Researchers have developed a new tool based on Artificial Intelligence (AI), which can help social media networks and news organizations to cut back false news.
In Canada, researchers at The University of Waterloo have developed this tool. It uses deep-learning Artificial Intelligence algorithms to ascertain if other stories or posts support the claims made in the stories or posts on the same subject.
The researcher of the study, Alexander Wong, a professor at Waterloo University, said, “If there are many posts on the same subject, it is probable that the story is real. But if most of the information is not supportive, it is a piece of strong evidence you are dealing with fake news.”
As per the study, manifested at the ‘Conference on Neural Information Processing Systems’ in Canada, researchers were urged to develop the tool by the increase of online news stories and posts that prevaricate to cheat or trick readers, typically for an economic or political gain.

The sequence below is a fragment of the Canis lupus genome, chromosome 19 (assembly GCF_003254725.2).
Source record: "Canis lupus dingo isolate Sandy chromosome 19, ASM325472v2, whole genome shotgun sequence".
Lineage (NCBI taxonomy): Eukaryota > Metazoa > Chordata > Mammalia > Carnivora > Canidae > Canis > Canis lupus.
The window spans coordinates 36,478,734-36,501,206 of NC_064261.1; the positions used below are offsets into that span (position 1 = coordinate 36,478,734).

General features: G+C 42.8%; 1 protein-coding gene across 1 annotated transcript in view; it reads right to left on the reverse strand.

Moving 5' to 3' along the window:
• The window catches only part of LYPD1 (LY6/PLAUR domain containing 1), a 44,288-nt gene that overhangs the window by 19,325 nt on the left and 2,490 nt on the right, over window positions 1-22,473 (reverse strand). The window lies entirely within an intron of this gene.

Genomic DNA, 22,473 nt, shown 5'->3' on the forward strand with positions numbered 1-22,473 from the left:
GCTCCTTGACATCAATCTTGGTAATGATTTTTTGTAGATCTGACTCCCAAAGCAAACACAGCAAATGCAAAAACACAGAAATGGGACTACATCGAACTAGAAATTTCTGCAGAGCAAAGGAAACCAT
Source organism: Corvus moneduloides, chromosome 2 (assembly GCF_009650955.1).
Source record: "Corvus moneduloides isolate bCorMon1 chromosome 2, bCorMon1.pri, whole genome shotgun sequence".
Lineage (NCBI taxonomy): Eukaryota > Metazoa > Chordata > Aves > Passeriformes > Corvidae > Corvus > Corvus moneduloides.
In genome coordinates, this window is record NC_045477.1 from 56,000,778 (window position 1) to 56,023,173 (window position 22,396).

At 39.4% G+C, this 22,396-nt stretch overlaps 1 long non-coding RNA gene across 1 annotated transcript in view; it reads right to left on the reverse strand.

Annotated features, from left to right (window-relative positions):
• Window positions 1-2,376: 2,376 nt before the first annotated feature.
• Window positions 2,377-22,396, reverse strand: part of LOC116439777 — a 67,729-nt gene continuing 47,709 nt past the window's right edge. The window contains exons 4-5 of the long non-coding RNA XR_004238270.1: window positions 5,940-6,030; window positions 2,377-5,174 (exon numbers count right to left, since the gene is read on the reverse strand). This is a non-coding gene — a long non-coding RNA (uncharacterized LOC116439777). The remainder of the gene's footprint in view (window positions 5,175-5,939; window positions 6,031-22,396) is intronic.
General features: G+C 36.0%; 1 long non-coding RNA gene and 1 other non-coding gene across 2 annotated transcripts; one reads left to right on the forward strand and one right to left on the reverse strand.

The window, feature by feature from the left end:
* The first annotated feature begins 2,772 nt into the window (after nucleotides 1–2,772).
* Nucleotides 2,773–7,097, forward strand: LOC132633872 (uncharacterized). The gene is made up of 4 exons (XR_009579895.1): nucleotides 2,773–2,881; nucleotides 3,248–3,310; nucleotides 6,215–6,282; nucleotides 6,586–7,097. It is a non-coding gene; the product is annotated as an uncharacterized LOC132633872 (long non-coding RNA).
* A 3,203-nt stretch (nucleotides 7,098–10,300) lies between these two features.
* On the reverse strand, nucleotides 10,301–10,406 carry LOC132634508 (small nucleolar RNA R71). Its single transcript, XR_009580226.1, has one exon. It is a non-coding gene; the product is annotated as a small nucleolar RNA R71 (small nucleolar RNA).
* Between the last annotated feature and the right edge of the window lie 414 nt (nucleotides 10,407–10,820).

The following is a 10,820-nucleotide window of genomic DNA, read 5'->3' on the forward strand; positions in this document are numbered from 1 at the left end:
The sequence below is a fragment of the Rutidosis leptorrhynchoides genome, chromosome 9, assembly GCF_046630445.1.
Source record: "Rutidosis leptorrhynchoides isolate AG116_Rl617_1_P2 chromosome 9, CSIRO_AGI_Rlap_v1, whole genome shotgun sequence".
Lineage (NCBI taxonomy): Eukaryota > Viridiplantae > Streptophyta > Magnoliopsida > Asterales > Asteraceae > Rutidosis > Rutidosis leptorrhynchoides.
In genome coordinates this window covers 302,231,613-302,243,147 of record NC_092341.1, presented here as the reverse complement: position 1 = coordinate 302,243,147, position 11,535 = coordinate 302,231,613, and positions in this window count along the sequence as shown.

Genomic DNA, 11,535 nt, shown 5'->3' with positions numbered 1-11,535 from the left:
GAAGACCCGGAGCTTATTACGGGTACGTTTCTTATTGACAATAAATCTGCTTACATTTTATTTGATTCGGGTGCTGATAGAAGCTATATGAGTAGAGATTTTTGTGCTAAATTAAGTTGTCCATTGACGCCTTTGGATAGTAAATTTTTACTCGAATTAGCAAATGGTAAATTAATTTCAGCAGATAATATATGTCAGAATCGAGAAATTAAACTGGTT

The system promotes continuous efforts to develop fully automated technology that is capable of identifying fake news by achieving 90% accuracy in a significant area of research known as ‘stance detection.’
Stance detection is the automatic detection of a piece of text to find out whether the author is in favor of the given target or against it.
On comparing a claim in one post or news with the other posts and news on the same subject, the system can determine correctly whether they support it or not.
It is a new benchmark for precision by researchers. They have used a large dataset build for a 2017 scientific competition called the Fake News Challenge.
The study says that While scientists all over the world were trying to build a fully automated system by continuously working on it, Waterloo technology could be used as a screening tool by human fact-checkers at the news organizations and social media.
Wong said, ” The technology expands the fact checker’s capabilities and flags information for verification that does not look right, the tool is not designed to replace people, but to help them to check the facts more reliably and faster.”
A study researcher, Chris Dulhanty, said, “We need to empower journalists to uncover the truth and keep us informed.”
He also added, “This represents an effort in a larger body of work to decrease the spread of disinformation.”